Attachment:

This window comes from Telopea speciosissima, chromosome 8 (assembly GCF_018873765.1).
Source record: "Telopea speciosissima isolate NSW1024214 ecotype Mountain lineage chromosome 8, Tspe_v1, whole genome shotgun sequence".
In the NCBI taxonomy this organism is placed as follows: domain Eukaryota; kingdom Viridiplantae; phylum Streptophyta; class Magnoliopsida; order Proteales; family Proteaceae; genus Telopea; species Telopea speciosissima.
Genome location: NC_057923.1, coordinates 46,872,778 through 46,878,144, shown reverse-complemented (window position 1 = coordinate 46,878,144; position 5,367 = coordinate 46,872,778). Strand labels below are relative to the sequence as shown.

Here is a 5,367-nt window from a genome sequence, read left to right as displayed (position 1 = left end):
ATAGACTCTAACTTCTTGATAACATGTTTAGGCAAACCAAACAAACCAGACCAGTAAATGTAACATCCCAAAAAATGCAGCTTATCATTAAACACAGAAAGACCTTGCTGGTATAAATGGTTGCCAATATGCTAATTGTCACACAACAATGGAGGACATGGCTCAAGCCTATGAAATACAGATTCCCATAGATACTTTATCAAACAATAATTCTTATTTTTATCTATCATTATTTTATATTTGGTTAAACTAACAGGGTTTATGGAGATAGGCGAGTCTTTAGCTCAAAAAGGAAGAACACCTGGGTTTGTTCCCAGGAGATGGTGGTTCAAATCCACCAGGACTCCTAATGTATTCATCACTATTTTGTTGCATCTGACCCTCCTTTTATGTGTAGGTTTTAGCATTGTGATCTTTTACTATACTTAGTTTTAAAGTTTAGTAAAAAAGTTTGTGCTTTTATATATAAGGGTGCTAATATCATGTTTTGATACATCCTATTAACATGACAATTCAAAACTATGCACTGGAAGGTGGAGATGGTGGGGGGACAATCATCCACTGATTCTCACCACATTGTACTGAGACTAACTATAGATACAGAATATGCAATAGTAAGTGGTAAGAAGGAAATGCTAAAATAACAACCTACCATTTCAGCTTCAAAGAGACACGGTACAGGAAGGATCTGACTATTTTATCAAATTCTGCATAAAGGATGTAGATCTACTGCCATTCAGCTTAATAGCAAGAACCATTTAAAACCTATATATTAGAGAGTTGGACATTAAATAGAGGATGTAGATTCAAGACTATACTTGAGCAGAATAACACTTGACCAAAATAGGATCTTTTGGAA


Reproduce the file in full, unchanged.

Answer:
This window comes from Telopea speciosissima, chromosome 8 (assembly GCF_018873765.1).
Source record: "Telopea speciosissima isolate NSW1024214 ecotype Mountain lineage chromosome 8, Tspe_v1, whole genome shotgun sequence".
In the NCBI taxonomy this organism is placed as follows: domain Eukaryota; kingdom Viridiplantae; phylum Streptophyta; class Magnoliopsida; order Proteales; family Proteaceae; genus Telopea; species Telopea speciosissima.
Genome location: NC_057923.1, coordinates 46,872,778 through 46,878,144, shown reverse-complemented (window position 1 = coordinate 46,878,144; position 5,367 = coordinate 46,872,778). Strand labels below are relative to the sequence as shown.

Here is a 5,367-nt window from a genome sequence, read left to right as displayed (position 1 = left end):
ATAGACTCTAACTTCTTGATAACATGTTTAGGCAAACCAAACAAACCAGACCAGTAAATGTAACATCCCAAAAAATGCAGCTTATCATTAAACACAGAAAGACCTTGCTGGTATAAATGGTTGCCAATATGCTAATTGTCACACAACAATGGAGGACATGGCTCAAGCCTATGAAATACAGATTCCCATAGATACTTTATCAAACAATAATTCTTATTTTTATCTATCATTATTTTATATTTGGTTAAACTAACAGGGTTTATGGAGATAGGCGAGTCTTTAGCTCAAAAAGGAAGAACACCTGGGTTTGTTCCCAGGAGATGGTGGTTCAAATCCACCAGGACTCCTAATGTATTCATCACTATTTTGTTGCATCTGACCCTCCTTTTATGTGTAGGTTTTAGCATTGTGATCTTTTACTATACTTAGTTTTAAAGTTTAGTAAAAAAGTTTGTGCTTTTATATATAAGGGTGCTAATATCATGTTTTGATACATCCTATTAACATGACAATTCAAAACTATGCACTGGAAGGTGGAGATGGTGGGGGGACAATCATCCACTGATTCTCACCACATTGTACTGAGACTAACTATAGATACAGAATATGCAATAGTAAGTGGTAAGAAGGAAATGCTAAAATAACAACCTACCATTTCAGCTTCAAAGAGACACGGTACAGGAAGGATCTGACTATTTTATCAAATTCTGCATAAAGGATGTAGATCTACTGCCATTCAGCTTAATAGCAAGAACCATTTAAAACCTATATATTAGAGAGTTGGACATTAAATAGAGGATGTAGATTCAAGACTATACTTGAGCAGAATAACACTTGACCAAAATAGGATCTTTTGGAA